What 1960s Psychology Got Wrong About The Human Capacity For Evil

03/13/2015 08:23 am ET | Updated Mar 16, 2015

Remember Milgram's classic experiment on obedience to authority? Anyone who's taken Psych 101 will recall the infamous 1963 study, in which participants were asked to administer increasingly painful electrical shocks to an innocent person.

The experiment, conducted by Yale psychologist Stanley Milgram, revealed that an overwhelming majority of people would follow orders to administer the maximum shock, even if they felt uncomfortable about hurting another person (who was actually an actor pretending to be in pain).

Milgram's disturbing findings have often been used to explain how ordinary people can be convinced to follow ruthless leaders like Hitler.

But new research is raising questions about Milgram's conclusion. Are most people really capable of such evil? And is it really in our nature to blindly obey authority, even when it means hurting others?

Milgram's study gave rise to as many questions as it answered. Until now, however, researchers have been unable to replicate the experiment in its full scope, largely because ethical standards have since been tightened. But a team of Australian and Scottish psychologists found a way to circumvent these ethical challenges, using a new technique called immersive digital realism, which asked a director and a group of actors to re-enact the Milgram experiment.

Milgram's Disturbing Findings: Milgram told his study participants, a group of healthy men in New Haven, Connecticut, that they were involved in research about the effects of punishment on learning. The participants took on the role of "the teacher," tasked with administering electric shocks of increasing voltage to another man, "the learner," whenever he erred on a word recognition task. The learner sat behind a curtain, not visible to the teacher.

Of course, unbeknown to the teacher, the learner was an actor hired by the research team, and didn't actually receive any shocks.

Check out this video to see footage from the famous experiment:

The results were surprising. Even when the learner cried out in pain, hysterically yelling, "Let me out!", 65 percent of the participants continued to raise the voltage, ultimately delivering the maximum shock of 450 volts (by pushing a button menacingly labeled "xxx").

Milgram concluded that it is in our nature to blindly obey orders, even when that means perpetrating acts of evil. "It is not so much the kind of person a man is as the kind of situation in which he finds himself that determines how he will act,” he said.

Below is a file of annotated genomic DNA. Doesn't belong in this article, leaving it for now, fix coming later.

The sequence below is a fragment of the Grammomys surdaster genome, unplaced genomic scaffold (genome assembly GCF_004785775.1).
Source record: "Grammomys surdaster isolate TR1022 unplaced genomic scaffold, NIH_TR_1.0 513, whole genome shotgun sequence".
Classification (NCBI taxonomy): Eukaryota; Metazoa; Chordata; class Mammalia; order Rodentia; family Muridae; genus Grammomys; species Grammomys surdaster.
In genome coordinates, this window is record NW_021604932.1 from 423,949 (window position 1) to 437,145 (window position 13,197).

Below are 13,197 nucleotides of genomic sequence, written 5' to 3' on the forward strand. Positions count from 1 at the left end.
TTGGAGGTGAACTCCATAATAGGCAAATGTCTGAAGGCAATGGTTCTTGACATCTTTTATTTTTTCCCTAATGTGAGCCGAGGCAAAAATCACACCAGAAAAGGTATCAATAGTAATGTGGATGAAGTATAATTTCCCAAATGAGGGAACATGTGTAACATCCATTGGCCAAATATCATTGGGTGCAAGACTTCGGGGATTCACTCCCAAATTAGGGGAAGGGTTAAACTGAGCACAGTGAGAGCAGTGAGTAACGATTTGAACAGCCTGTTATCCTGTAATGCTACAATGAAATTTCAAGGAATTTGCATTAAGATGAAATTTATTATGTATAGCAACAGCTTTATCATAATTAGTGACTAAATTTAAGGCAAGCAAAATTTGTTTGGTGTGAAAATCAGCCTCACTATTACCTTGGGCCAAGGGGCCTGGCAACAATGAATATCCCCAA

The Dramatic Re-enactment: For the new study, 14 actors were assigned different characters in a restaging of Milgram's experiment. After the tests, the actors were asked how much they identified with their character, "the experimenter" or "the learner."

The results mirrored Milgram's findings -- the majority of the actors were willing to administer painful shocks, especially when they identified more with the experimenter. However, when the experimenter tried to force them to administer the shock, most actors refused. This suggests that obedience was a matter of choice, and of deliberate allegiance to the experimenter and his cause.

"The more [the actor] identifies with the experimenter and his scientific goals -- and this is something that varies across different versions of the experiment -- the more likely they are to obey," Alex Haslam, a psychologist at the University of Queensland and one of the study's lead authors, told The Huffington Post in an email. "On the other hand, the more they identify with the learner (the victim) -- and this also varies -- the more likely they are to disobey."

Check out this description of the new experiment, courtesy of Vocativ:

What it all means: So, was Milgram right? Are we just zombie-like creatures who follow authority without question, even when it means hurting others?

Not necessarily. While the two experiments did yield similar results, the researchers who conducted the replication had a very different explanation for why this was the case.

"People have always understood Milgram's studies as showing that people are naturally inclined to follow orders," Haslam said. "They aren't. Whether or not they do is a choice, and this is predicated upon a belief in the cause they are being asked to pursue."

Haslam explained that rather than blindly following orders, most people do so because they come to identify with a particular leader and cause, which helps them justify pushing the proverbial button. So when we obey orders, we comply knowingly and willingly.

"People harm others when they are convinced that doing so is necessary to advance a noble cause -- the cause of the 'volk' in Nazi Germany, the cause of science in Milgram," co-author Stephen David Reicher, a psychologist at St. Andrews University in Scotland, said in an email to The Huffington Post. "The real problem is not that people are unaware that they are doing evil. Rather they think they are doing good."

Clarification: Language has been amended to reflect that while no subsequent experiments have replicated the Milgram's original experiments in their full scope, at least one 2009 study represented a "partial" replication.

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